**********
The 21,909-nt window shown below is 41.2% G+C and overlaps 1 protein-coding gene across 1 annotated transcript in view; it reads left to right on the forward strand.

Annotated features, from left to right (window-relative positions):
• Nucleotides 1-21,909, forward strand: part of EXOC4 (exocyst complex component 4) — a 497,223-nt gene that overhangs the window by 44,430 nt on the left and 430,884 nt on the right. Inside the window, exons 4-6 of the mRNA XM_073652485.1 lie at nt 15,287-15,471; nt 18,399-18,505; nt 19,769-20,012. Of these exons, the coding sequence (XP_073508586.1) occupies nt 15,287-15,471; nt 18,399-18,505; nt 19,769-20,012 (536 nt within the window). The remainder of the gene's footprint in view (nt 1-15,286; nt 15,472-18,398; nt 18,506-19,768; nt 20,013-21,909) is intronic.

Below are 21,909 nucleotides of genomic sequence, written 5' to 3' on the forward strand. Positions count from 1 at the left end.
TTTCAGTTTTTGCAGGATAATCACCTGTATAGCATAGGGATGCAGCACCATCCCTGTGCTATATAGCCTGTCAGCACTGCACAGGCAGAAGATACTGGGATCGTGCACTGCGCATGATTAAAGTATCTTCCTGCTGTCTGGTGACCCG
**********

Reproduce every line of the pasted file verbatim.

The 21,909-nt window shown below is 41.2% G+C and overlaps 1 protein-coding gene across 1 annotated transcript in view; it reads left to right on the forward strand.

Annotated features, from left to right (window-relative positions):
• Nucleotides 1-21,909, forward strand: part of EXOC4 (exocyst complex component 4) — a 497,223-nt gene that overhangs the window by 44,430 nt on the left and 430,884 nt on the right. Inside the window, exons 4-6 of the mRNA XM_073652485.1 lie at nt 15,287-15,471; nt 18,399-18,505; nt 19,769-20,012. Of these exons, the coding sequence (XP_073508586.1) occupies nt 15,287-15,471; nt 18,399-18,505; nt 19,769-20,012 (536 nt within the window). The remainder of the gene's footprint in view (nt 1-15,286; nt 15,472-18,398; nt 18,506-19,768; nt 20,013-21,909) is intronic.

Below are 21,909 nucleotides of genomic sequence, written 5' to 3' on the forward strand. Positions count from 1 at the left end.
TTTCAGTTTTTGCAGGATAATCACCTGTATAGCATAGGGATGCAGCACCATCCCTGTGCTATATAGCCTGTCAGCACTGCACAGGCAGAAGATACTGGGATCGTGCACTGCGCATGATTAAAGTATCTTCCTGCTGTCTGGTGACCCG